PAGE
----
Mr. Varela fails to meet his burden. He fails to set forth the facts of his case or the aspects of the plea agreement he did not have an opportunity to review. And he presents no record evidence showing that he did not understand the waiver. See id. Both the plea agreement and the plea colloquy establish that the plea was knowing and voluntary. The plea agreement states that Mr. Varela freely and voluntarily entered into the plea agreement. Plea Agreement at 5. The agreement also states that he had "thoroughly reviewed all aspects of this case" with counsel, and he was "fully satisfied with [counsel's] representation." Id. at 1. Likewise, at the plea colloquy, Mr. Varela indicated that he understood the charge against him and the elements and allegations set forth in the indictment, that he understood the maximum penalty, that he had discussed the case fully with his attorney, that he understood the plea agreement and had discussed it with his attorney, that he had had sufficient time to discuss the case with his attorney and his attorney has answered all of his questions to his satifaction, that he voluntarily signed the plea agreement, that his plea at the hearing was voluntary, and that he knowingly waived his right to appeal his sentence so long as it was within the statutory maximum. Plea Hr'g at 9-12, 14-19, 23-24. Additionally, at the plea hearing, the prosecutor recited the facts of the case, and Mr. Varela stated that those facts were true. Id. at 27-28. We therefore conclude that Mr. Varela knowingly and voluntarily waived his appellate rights.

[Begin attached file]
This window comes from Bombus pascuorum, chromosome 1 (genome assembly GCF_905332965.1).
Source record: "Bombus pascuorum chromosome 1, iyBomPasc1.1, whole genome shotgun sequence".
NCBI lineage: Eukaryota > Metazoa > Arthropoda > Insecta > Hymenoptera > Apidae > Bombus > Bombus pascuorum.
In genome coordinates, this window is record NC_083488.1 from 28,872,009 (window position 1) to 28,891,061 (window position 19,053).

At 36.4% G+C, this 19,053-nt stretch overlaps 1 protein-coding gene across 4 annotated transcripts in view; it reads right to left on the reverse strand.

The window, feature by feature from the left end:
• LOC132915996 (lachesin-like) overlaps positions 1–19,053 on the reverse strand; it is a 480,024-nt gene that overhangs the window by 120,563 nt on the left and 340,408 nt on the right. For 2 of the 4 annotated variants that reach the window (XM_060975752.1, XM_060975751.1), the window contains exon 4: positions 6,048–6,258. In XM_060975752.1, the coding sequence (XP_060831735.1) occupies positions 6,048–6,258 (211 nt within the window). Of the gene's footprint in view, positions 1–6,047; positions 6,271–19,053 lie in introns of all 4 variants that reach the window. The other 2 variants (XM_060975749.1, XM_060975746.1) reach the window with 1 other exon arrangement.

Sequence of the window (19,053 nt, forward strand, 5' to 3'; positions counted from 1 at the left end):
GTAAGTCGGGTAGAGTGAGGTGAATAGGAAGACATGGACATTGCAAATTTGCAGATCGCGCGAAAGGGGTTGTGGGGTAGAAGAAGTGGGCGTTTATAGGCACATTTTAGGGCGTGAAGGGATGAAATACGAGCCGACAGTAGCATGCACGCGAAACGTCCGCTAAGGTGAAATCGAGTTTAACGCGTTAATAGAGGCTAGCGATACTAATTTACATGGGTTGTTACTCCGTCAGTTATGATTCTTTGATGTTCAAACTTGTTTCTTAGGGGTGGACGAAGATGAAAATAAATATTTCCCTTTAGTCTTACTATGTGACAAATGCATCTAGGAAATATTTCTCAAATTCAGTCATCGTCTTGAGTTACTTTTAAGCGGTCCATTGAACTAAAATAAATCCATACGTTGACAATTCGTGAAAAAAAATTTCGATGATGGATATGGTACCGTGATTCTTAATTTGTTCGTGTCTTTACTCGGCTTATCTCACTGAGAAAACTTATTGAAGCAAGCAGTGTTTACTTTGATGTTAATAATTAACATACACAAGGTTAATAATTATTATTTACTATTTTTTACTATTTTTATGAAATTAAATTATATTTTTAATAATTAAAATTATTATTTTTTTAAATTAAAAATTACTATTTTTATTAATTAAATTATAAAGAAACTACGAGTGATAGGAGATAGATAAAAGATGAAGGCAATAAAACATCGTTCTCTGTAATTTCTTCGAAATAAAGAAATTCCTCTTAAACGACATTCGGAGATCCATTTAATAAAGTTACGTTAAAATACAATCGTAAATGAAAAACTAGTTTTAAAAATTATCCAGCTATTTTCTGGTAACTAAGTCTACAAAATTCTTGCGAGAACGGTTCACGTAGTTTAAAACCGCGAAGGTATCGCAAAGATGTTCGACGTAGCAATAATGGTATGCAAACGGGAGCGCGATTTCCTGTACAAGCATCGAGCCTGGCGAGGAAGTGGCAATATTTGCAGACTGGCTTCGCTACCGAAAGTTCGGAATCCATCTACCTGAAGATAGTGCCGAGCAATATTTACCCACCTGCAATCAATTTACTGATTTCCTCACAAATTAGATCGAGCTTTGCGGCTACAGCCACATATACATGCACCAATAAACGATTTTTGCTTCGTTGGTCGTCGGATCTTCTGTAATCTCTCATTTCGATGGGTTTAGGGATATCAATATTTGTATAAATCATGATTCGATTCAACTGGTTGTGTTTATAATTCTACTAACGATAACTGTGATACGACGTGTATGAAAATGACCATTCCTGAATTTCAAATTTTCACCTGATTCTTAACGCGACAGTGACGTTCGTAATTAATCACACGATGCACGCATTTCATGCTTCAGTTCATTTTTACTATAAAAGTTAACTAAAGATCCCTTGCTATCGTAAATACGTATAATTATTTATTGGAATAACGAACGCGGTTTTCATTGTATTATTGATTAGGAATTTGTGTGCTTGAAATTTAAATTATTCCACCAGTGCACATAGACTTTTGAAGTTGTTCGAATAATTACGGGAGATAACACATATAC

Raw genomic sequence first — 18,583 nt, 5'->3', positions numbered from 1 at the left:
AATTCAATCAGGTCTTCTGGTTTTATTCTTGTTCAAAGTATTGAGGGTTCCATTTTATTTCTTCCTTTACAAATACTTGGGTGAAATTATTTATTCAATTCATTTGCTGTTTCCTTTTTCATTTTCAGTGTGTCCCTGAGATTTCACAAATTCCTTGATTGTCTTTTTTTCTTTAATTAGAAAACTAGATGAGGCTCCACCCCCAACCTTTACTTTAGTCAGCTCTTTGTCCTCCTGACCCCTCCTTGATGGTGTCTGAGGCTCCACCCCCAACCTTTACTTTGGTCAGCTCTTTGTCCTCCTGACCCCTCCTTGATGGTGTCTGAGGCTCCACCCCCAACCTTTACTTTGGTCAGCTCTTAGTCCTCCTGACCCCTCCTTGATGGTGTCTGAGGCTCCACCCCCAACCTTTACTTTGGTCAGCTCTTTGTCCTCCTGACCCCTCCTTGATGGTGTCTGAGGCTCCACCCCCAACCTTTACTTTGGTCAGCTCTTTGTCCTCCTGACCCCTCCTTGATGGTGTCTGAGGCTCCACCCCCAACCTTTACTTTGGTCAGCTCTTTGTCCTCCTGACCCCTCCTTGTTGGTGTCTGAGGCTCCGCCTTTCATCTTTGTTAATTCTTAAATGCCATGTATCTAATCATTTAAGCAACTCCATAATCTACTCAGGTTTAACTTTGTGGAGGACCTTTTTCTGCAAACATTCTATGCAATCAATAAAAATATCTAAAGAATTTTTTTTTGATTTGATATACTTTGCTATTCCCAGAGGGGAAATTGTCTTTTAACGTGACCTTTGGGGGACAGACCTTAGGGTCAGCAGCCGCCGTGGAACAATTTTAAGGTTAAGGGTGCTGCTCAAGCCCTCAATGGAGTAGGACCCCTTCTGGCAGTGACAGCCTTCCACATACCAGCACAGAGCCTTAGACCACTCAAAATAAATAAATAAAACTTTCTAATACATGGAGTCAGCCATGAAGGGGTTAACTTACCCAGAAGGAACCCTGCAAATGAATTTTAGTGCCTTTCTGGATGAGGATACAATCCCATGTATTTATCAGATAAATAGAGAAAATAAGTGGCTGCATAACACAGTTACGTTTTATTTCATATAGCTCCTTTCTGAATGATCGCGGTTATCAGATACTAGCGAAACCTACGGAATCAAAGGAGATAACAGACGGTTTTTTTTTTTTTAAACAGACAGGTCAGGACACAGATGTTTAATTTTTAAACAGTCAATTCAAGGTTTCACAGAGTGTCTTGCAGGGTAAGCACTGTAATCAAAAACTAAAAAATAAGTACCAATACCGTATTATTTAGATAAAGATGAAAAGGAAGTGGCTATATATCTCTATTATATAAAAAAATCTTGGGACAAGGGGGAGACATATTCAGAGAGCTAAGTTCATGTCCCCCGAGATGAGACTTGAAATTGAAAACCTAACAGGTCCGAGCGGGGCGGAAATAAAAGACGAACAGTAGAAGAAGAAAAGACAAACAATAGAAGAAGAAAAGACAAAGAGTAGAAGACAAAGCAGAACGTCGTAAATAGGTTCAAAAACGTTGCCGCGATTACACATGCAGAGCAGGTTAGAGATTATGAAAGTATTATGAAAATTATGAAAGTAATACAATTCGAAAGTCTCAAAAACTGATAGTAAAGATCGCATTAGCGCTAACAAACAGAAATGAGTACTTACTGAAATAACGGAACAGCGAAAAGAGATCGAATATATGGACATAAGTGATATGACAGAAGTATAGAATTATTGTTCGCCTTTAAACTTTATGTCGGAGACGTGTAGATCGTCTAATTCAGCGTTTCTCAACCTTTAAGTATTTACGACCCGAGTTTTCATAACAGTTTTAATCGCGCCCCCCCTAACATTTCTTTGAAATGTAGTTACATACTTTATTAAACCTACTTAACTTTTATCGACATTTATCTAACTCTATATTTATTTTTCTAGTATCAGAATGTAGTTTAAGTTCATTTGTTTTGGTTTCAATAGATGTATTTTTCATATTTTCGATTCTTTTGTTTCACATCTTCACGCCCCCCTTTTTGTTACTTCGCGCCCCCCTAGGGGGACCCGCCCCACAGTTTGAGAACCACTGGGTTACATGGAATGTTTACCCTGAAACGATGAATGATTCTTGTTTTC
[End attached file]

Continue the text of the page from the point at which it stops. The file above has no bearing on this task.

Lastly, we consider the final part of the Hahn test: whether enforcing the waiver will result in a miscarriage of justice. Mr. Varela first argues that his counsel was ineffective because counsel misled him by telling him that he would receive a sentence of sixty-three month's imprisonment. At the plea colloquy, however, Mr. Varela indicated that he understood that no promises had been made concerning the length of his sentence, that his attorney could only give a best guess regarding the length of the sentence, that the judge would decide the actual sentence, and that he could get a more severe sentence than he thought he would. Id. at 18, 19-20. Also, the plea agreement states that no promises or representations were made by anyone regarding what sentence the district court would impose. Plea Agreement at 5. Mr. Varela therefore has not shown ineffective assistance of counsel rendering the waiver invalid.